In the matter of children who have lost a parent, a Muslim
is ordered to (a) feed them (b) clothe them (c) educate them, and (d) test
them for maturity "until the age of marriage" before entrusting them with
management of finances.
Here the Koranic verse demands meticulous proof of their
intellectual and physical maturity by objective test results before the
age of marriage in order to entrust their property to them.
In light of the above verses, no responsible Muslim would
hand over financial management to a seven or nine-year-old immature girl.
If we cannot trust a seven-year-old to manage financial matters, she
cannot be intellectually or physically fit for marriage. Ibn Hanbal (Musnad
Ahmad ibn Hanbal, Vol. 6, p. 33 and 99) claims that nine-year-old
Ayesha was rather more interested in playing with toy horses than taking
up the responsible task of a wife. It is difficult to believe therefore
that Abu Bakr, a great believer among Muslims, would betroth his immature
seven-year-old daughter to the 50-year-old prophet. Equally difficult to
imagine is that the prophet would marry an immature seven-year-old girl.
Another important duty demanded from the guardian of a
child is to educate them. Let us ask the question, "How many of us believe
that we can educate our children satisfactorily before they reach the age
of seven or nine years?" The answer is none. Logically, it is an
impossible task to educate a child satisfactorily before the child attains
the age of seven. Then how can we believe that Ayesha was educated
satisfactorily at the claimed age of seven at the time of her marriage?
Abu Bakr was a more judicious man than all of us. So he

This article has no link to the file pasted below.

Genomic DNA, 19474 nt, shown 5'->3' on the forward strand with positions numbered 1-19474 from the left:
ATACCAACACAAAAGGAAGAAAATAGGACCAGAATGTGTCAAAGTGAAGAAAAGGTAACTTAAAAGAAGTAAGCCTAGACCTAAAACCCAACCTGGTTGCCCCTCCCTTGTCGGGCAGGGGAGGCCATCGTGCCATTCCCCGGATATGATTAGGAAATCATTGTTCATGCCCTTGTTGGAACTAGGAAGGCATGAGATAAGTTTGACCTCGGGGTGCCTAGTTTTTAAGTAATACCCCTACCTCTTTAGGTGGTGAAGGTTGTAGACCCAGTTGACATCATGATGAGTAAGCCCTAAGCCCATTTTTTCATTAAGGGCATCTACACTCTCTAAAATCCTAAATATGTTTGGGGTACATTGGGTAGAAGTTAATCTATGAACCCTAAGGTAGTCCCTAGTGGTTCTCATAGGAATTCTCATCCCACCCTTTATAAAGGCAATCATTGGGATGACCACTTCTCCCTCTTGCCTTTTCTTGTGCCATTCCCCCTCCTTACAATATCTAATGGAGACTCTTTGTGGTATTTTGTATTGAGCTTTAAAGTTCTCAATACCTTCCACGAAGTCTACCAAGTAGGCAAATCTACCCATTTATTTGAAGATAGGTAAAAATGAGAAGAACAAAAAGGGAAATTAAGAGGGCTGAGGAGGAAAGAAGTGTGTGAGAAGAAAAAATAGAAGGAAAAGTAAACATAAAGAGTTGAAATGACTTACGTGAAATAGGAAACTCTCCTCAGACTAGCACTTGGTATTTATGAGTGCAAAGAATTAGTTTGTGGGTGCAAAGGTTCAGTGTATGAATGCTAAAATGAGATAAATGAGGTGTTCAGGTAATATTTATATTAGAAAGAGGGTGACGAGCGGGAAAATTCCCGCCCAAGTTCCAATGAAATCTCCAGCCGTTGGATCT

definitely would have judged that Ayesha was a child at heart and was not
satisfactorily educated as demanded by the Koran. He would not have
married her to anyone. If a proposal to marry the immature and yet to be
educated seven-year-old Ayesha came to the prophet he would have rejected
it outright because neither the prophet nor Abu Bakr would violate any
clause in the Koran.
Conclusion: The marriage of Ayesha at the age of seven
years would violate the maturity clause or requirement of the Koran.
Therefore the story of the marriage of the seven-year-old immature Ayesha
is a myth.
Evidence 9: Consent in marriage
A woman must be consulted and must agree in order to make
a marriage valid (Mishakat al Masabiah, translation by James
Robson, Vol. I, p. 665). Islamically, credible permission from women is a
prerequisite for a marriage to be valid.
The permission given by an immature seven-year-old girl
cannot, by any stretch of the imagination, be valid authorisation for
It is inconceivable that Abu Bakr, an intelligent man,
would take seriously the permission of a seven-year-old girl to marry a
Similarly, the prophet would not have accepted the
permission given by a girl who, according to the Hadith of Muslim, took
her toys with her when she went to live with the prophet.
Conclusion: The prophet did not marry a seven-year-old
Ayesha because it would have violated the requirement of valid permission
clause of the Islamic marriage decree. Therefore the prophet married an
intellectually and physically mature lady, Ayesha.
It was neither an Arab tradition to give away girls in
marriage at an age as young as seven or nine years nor did the prophet
marry Ayesha at such a young age. The people of Arabia did not object to
this marriage because it never happened in the manner that has been
Obviously, the narrative of the marriage of nine-year-old
Ayesha by Hisham ibn ‘Urwah cannot hold true when it has been contradicted
by many other reported narratives. Moreover, there is absolutely no reason
to accept the narrative of Hisham ibn ‘Urwah as true when other scholars,
including Malik ibn Anas, view his narrative while in Iraq as unreliable.
The quotations from Tabari, Bukhari and Muslim show that they contradict
each other regarding Ayesha’s age. Furthermore, many of these scholars
contradict themselves in their own records. Thus the narrative of Ayesha’s
age at the time of the marriage is not reliable due to the clear
contradictions seen in the works of classical scholars of Islam.
Therefore there is absolutely no reason to believe that
the information on Ayesha’s age is true when there are adequate grounds to
reject it as myth. Moreover, the Koran rejects the marriage of immature
girls and boys as well as entrusting them with responsibilities. n
(TO Shanavas is a physician based in Michigan, USA. This
article first appeared in The Minaret
in March 1999.)